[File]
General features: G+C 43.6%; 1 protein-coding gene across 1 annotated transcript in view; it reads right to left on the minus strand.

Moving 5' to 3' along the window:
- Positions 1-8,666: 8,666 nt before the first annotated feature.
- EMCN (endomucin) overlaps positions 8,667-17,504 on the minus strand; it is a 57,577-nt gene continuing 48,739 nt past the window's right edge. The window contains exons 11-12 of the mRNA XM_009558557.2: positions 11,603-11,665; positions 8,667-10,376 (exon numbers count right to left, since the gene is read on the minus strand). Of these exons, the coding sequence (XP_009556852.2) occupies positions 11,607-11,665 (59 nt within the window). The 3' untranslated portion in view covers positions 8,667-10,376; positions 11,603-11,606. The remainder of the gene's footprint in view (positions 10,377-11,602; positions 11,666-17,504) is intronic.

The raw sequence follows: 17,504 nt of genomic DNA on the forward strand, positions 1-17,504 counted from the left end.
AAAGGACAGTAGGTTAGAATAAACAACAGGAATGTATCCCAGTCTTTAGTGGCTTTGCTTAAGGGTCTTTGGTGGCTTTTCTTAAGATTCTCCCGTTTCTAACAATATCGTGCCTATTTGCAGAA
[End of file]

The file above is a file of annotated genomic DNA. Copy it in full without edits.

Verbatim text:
General features: G+C 43.6%; 1 protein-coding gene across 1 annotated transcript in view; it reads right to left on the minus strand.

Moving 5' to 3' along the window:
- Positions 1-8,666: 8,666 nt before the first annotated feature.
- EMCN (endomucin) overlaps positions 8,667-17,504 on the minus strand; it is a 57,577-nt gene continuing 48,739 nt past the window's right edge. The window contains exons 11-12 of the mRNA XM_009558557.2: positions 11,603-11,665; positions 8,667-10,376 (exon numbers count right to left, since the gene is read on the minus strand). Of these exons, the coding sequence (XP_009556852.2) occupies positions 11,607-11,665 (59 nt within the window). The 3' untranslated portion in view covers positions 8,667-10,376; positions 11,603-11,606. The remainder of the gene's footprint in view (positions 10,377-11,602; positions 11,666-17,504) is intronic.

The raw sequence follows: 17,504 nt of genomic DNA on the forward strand, positions 1-17,504 counted from the left end.
AAAGGACAGTAGGTTAGAATAAACAACAGGAATGTATCCCAGTCTTTAGTGGCTTTGCTTAAGGGTCTTTGGTGGCTTTTCTTAAGATTCTCCCGTTTCTAACAATATCGTGCCTATTTGCAGAA